The Race to the Bottom

How Long and Deep Before Price Decimates Value

The dark side of price promoting is that it has become a race to the bottom. And it’s really driven by the fact that if one’s product, brand or retail experience is not different and unique enough that it can’t be matched by hundreds of other competitors in our over-stuffed marketplace, price promoting becomes the weapon of choice. Furthermore, price promoting is not just represented by sale signs, price tags, coupons, ads, algorithmic “robo-pricing,” and/or the myriad of other deals for products and services. It is also accomplished through “diffusion” brands such as Simply Vera by Vera Wang made exclusively for Kohl’s and many other designer examples; or through the proliferation of outlet stores such as Nordstroms Rack, Saks Off 5th, and many others (all of which are growing faster than full-line stores).

How long and how deep will this “race” go on before the aggregate effect on consumers’ perception of the true value of the brands, designers or retailers becomes as confused as the “tricky” pricing strategies? And even worse, it will ultimately align value with the lowest possible price placed on it. In other words, it behooves brands and retailers to “beware of what they ask for” by diminishing the value proposition to “….buy me, I’m cheap.”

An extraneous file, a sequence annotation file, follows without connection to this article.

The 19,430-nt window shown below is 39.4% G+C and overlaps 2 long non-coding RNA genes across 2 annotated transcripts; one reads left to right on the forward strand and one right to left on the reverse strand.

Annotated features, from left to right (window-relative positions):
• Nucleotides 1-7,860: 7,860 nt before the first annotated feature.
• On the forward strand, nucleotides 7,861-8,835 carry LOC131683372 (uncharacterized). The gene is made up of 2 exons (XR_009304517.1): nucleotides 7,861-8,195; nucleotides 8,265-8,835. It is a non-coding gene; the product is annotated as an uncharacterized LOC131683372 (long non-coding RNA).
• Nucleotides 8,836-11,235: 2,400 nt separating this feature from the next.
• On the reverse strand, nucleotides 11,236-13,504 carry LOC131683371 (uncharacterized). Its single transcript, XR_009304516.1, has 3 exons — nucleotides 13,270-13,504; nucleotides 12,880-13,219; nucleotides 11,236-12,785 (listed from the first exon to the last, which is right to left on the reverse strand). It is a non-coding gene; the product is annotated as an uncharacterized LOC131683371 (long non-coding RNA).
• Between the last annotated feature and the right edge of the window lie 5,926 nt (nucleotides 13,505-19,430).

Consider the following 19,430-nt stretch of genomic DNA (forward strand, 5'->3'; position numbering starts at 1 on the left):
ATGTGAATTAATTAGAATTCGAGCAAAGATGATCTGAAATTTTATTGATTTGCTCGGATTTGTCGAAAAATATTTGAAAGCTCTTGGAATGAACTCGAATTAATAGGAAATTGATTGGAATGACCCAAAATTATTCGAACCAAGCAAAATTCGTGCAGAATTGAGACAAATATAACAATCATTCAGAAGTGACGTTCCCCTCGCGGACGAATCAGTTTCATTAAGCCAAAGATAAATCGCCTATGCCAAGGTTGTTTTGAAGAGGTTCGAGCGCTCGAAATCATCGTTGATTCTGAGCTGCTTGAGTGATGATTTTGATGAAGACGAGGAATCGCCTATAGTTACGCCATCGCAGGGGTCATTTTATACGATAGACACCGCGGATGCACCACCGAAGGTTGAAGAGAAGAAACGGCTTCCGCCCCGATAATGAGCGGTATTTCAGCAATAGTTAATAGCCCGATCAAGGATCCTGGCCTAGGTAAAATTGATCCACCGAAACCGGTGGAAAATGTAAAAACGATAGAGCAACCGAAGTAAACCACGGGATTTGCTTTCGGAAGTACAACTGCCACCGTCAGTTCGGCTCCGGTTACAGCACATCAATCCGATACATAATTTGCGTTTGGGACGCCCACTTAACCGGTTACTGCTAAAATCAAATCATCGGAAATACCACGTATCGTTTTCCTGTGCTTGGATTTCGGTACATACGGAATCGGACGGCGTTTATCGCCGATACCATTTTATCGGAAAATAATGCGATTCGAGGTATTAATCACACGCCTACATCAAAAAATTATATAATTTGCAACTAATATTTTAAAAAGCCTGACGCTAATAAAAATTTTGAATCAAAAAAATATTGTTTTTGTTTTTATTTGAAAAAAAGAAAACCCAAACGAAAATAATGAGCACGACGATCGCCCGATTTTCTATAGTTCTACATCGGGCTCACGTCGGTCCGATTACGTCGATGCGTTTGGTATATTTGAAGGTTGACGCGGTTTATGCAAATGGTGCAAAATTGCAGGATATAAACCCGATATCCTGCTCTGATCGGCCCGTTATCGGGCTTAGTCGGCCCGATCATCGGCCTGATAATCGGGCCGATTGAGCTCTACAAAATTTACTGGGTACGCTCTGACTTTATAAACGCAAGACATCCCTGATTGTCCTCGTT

The paradox of course, is that while the retail consensus is that consumers are “hooked” on the “drug of sales,” the longer and more persistently brands and retailers “push” the drug, the more the process becomes an implicit admission that their brand or store is worth less.

When to Hold ‘Em and When to Fold ‘Em

So, who’s bluffing whom, and who’s going to call whose bluff? It could be argued that retailers are bluffing consumers by raising the “bet” that more and larger deals (discounting) will win more of their wallets. Inherent in the bet is that consumers’ perception of the true value of the offering being discounted will not be diminished. In other words, the thrill of discovering and purchasing a designer brand, for example, at 25 percent “off,” will not erode their perception that they’re getting 100 percent of the true value of the designer’s brand for the “sale” price. The same bluff assumes that consumers will uphold their counterintuitive belief that they’re getting full value even at 50 or perhaps 75 percent “off.”

So far, even though it’s hard to quantify, this race to the bottom does not seem to have had major impact on retail or wholesale profitability. I think they’ve all become so skilled in pricing trickery that they know when to “fold ‘em” so to speak, to stop the game before it erodes the bottom line.